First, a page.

There’s a really interesting case of how those old scars affect our lives in Agatha Christie’s Mrs. McGinty’s Dead. In that novel, Hercule Poirot investigates the death of a charwoman who lived and worked in the village of Broadhinny. Everyone believes that her unpleasant lodger James Bentley is responsible, and there is evidence against him. In fact, the evidence is so strong that he’s been convicted and is scheduled to be executed. Superintendent Spence thinks Bentley is innocent, though, and asks Poirot to investigate. Poirot agrees, travels to Broadhinny and begins to look into the case. He finds out that some of the people in Broadhinny have been keeping some secrets, and that Mrs. McGinty found out one of those secrets. It’s that secret that got her killed. Interestingly enough, another character in the novel has been, as you might say, scarred by that secret and actually came to the Broadhinny area for that reason. It’s admittedly a sub-plot in the novel, but it adds a layer of interest to that character.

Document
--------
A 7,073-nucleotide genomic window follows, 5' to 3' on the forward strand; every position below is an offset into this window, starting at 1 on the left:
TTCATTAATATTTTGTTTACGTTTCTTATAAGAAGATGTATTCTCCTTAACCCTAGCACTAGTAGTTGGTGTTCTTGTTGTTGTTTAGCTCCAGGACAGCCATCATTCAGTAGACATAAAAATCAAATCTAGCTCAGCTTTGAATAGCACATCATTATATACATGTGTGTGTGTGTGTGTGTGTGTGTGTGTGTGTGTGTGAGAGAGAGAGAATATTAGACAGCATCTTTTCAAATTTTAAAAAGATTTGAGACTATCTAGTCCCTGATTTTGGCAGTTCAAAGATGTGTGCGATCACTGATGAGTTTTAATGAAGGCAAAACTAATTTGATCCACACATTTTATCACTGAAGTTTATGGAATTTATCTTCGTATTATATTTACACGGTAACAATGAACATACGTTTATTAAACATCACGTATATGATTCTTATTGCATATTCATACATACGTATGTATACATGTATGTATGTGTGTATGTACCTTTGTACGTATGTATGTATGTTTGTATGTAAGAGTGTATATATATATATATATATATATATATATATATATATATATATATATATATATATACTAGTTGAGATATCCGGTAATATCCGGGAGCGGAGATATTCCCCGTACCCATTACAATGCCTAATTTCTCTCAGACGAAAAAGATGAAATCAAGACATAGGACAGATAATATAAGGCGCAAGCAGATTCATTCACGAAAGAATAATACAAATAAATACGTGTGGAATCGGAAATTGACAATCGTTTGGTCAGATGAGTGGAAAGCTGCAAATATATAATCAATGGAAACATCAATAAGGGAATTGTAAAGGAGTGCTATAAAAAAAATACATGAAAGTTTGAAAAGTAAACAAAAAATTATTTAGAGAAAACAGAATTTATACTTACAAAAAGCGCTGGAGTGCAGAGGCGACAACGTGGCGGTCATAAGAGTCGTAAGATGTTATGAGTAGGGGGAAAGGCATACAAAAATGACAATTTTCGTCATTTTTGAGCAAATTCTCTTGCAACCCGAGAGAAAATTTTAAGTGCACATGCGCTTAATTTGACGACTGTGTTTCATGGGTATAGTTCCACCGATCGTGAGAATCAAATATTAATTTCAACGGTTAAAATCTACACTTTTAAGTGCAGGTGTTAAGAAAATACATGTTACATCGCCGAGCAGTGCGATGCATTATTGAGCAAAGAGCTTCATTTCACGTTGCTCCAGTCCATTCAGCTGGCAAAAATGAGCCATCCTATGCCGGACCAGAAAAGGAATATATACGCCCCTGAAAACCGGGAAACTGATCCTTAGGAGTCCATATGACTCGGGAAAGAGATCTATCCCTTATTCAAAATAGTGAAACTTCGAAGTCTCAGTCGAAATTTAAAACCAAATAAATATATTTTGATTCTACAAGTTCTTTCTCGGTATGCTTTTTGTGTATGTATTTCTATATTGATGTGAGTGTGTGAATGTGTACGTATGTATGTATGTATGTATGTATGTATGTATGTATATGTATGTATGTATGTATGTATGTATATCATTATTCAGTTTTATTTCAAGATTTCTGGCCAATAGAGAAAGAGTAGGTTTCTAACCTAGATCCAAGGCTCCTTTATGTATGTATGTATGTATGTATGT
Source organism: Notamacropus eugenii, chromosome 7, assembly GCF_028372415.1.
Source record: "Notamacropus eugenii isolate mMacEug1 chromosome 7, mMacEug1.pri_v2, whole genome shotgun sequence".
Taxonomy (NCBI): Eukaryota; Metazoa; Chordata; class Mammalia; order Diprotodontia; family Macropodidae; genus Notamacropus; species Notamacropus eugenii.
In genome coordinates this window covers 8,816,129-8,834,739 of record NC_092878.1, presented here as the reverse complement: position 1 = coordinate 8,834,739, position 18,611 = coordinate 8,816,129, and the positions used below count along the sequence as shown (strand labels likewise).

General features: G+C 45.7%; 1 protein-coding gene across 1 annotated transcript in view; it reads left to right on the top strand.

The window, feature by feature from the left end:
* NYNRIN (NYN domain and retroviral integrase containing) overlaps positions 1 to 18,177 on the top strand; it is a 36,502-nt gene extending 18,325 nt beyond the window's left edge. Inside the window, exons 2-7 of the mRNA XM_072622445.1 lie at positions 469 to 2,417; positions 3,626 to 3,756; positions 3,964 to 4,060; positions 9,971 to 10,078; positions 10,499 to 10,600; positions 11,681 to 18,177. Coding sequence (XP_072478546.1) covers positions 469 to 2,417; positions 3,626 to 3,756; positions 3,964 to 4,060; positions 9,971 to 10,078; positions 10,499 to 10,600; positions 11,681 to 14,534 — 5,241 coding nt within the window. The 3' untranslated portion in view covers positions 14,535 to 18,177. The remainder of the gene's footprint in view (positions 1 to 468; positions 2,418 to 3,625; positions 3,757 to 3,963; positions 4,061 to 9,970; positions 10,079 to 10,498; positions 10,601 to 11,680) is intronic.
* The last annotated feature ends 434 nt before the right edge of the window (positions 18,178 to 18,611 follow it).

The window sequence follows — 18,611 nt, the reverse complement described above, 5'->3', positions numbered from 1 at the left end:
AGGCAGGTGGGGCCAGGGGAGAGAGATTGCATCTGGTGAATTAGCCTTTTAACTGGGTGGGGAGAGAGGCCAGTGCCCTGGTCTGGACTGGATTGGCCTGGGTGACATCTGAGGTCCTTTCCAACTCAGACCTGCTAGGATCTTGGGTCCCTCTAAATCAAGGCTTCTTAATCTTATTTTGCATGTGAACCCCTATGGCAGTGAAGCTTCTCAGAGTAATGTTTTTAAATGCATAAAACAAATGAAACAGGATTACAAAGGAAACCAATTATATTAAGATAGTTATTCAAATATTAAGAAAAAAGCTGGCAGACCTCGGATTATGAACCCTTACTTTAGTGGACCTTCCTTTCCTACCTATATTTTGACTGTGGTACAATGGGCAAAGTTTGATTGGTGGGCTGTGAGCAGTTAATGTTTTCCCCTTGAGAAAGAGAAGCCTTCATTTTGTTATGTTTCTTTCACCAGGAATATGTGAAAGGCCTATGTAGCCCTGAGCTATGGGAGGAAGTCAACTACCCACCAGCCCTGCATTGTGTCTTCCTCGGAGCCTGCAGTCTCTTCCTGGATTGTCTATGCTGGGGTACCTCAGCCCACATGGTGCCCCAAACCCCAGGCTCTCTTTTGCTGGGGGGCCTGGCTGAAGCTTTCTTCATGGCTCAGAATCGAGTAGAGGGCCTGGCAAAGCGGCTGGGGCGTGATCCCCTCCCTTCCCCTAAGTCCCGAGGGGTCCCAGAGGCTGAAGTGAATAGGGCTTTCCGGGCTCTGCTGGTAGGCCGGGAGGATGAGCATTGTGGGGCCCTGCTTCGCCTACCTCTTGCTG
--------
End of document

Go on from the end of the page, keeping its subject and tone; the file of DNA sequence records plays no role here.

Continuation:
In Christie’s The Mirror Crack’d (AKA The Mirror Crack’d From Side to Side), Miss Marple and her friend Dolly Bantry investigate the poisoning death of Heather Badcock. The death takes place shortly after Heather gets the chance to meet her screen idol Marina Gregg at a fête hosted by Marina and her husband Jason Rudd. At first, it’s assumed that Marina Gregg was the intended victim. She’s certainly made her share of enemies, among them rival actress Lola Brewster. Besides, the cocktail that killed Heather Badcock was originally Marina Gregg’s. It’s soon evident, though, that Heather was the intended victim all along. Now, Miss Marple and Dolly Bantry try to find out who would want to kill a seemingly harmless woman, and why. They discover that Heather Badcock was murdered because someone had an old scar that had never healed.
In Håkan Nesser’s Woman With Birthmark, Detective Chief Inspector Van Veeteren and his team investigate the shooting death of Ryszard Malik, who was murdered inside his own home. There’s not much evidence to go on, so the team is faced with quite a difficult challenge. Then another murder occurs. It’s very soon clear that this killer has a specific agenda and is going to strike again. So the team has to not only find and catch the killer, but also prevent further deaths. In this case, we know who the murderer is from the beginning of the novel. As the story unfolds, we also learn what the killer’s motive is, too. What we discover is that this killer is motivated by a terrible scar that never healed. This novel is a fascinating case of the frightening lengths to which we could imagine going after a traumatic, terrible hurt.